This is a fascinating piece of research. There are certain midwest cities in US like Denver, St Louis etc which have this cyclical pattern of gasoline (petrol) prices. Prices rise on weekends and then fall on the weekdays. Why should this be the case?
Cyclical gas pricing is consistent with what are known as Edgeworth cycles: Gas stations undercut each other on price to gain business. When retail gas prices approach the wholesale cost of gasoline, a more-dominant firm will increase its prices. Other gas stations follow suit, thereby resetting the cycle.
Many studies have focused on the relationship between the market structure of gasoline retailers and Edgeworth cycles. The degree of concentration in a given market—that is, the number of gas station owners and their relative market shares—seems to determine whether gas pricing is cyclical. High concentration indicates a small number of relatively dominant firms, while low concentration indicates many firms and greater competition. Doyle, Muehlegger, and Samphantharak (2010) show that markets with considerably high or low market concentration are less likely to support cyclical gas pricing. Dominant firms in highly concentrated markets have little incentive to decrease prices, and firms in competitive markets lack the ability to reset the cycle by increasing prices. Markets with intermediate concentration have been shown more likely to support cyclical gas pricing, which seems to be the case in the Midwest.
Midwestern cities, such as St. Louis, appear to have an intermediate concentration of gasoline retailers. Lewis (2012) finds that two specific independent midwestern retail chains2 contribute to cyclical gas pricing in many of the cities. These firms have enough market influence to act as price leaders and often are the first to increase prices from cycle to cycle. He finds that cyclical pricing occurs in nearly every city where these chains have a significant presence in the retail gasoline market. We suspect, however, that these firms do not have enough influence to set a high steady market price, but rather can only start a cycle that keeps prices above cost temporarily. One of the independent chains has a substantial presence in St. Louis, making it a likely contributor to the sawtooth pattern in St. Louis gas prices.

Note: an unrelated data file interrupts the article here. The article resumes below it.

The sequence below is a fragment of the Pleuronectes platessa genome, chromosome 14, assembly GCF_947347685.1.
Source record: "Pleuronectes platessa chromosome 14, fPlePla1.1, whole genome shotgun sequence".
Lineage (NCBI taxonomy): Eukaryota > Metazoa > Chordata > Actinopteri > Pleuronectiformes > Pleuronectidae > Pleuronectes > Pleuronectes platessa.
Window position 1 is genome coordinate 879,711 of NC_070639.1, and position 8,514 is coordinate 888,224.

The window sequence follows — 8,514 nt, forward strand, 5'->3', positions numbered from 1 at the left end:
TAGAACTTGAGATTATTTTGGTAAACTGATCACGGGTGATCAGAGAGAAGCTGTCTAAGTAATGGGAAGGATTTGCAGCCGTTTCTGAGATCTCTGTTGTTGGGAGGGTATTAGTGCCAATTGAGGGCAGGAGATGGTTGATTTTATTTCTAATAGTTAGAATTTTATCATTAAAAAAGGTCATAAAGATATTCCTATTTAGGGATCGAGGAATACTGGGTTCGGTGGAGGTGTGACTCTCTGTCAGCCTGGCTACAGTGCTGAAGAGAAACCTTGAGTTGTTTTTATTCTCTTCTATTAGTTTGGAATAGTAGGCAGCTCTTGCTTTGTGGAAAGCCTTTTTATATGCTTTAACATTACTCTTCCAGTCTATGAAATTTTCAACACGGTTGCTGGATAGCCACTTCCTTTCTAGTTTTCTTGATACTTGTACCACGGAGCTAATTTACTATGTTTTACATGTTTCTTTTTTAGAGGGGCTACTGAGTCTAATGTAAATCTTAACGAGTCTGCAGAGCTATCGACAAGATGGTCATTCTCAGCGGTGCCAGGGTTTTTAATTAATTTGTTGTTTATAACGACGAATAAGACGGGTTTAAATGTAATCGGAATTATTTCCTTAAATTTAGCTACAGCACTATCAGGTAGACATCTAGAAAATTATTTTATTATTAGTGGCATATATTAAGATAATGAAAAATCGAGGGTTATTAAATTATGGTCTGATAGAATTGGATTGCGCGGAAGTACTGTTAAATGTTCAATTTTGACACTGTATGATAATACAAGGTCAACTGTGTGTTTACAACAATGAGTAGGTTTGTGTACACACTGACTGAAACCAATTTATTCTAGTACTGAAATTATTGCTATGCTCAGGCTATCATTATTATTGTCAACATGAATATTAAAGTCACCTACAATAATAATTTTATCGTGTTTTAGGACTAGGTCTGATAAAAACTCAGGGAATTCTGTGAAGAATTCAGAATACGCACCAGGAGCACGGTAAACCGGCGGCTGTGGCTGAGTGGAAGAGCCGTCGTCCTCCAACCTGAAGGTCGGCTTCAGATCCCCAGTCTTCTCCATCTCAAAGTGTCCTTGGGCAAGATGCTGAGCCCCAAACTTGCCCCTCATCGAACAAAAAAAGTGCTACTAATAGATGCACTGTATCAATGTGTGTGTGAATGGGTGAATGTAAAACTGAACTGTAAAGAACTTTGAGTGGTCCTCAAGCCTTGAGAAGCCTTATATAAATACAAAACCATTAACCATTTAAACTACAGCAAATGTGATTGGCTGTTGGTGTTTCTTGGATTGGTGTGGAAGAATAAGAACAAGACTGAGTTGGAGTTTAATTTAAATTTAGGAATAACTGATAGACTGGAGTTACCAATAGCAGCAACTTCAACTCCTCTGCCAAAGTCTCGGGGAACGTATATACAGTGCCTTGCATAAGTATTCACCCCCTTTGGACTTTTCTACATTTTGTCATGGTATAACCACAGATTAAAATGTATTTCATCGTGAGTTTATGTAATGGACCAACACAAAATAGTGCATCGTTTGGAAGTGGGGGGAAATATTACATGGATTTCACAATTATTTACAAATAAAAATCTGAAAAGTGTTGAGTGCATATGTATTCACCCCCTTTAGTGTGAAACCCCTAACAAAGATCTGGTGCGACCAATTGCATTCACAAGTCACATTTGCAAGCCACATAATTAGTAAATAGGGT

It is not entirely clear why cyclical pricing in St. Louis follows a roughly weekly timetable with peaks on Thursdays, Fridays, and Saturdays. It is possible that demand for gasoline is higher during the weekend, and gas stations raise prices to take advantage of this effect. Overall, customers may not notice a pricing pattern and, even if they did, some may not find it significant enough to change behavior, thus creating an incentive for gas stations to raise prices on these days relative to others.
Cyclical pricing may not be bad for consumers, however. Zimmerman, Yun, and Taylor (2013) show that once cyclical pricing started in a metropolitan statistical area, average gas prices tended to decline in that area compared with areas with no cyclical pricing, controlling for other factors. This finding suggests that cyclical pricing is a form of competition. In addition, consumers can save if they identify the cycle floor and buy then. Given the regularity of the cycle in St. Louis over the past six months, residents can likely save a few bucks if they fill up earlier in the week.
We obviously do not see such things in India where for a long time prices were fixed by govt. And now there is a relook/revision on fortnightly basis where all the main retailers raise or reduce petrol prices.
But to see how the number of players impact oil pricing in US cities is interesting bit..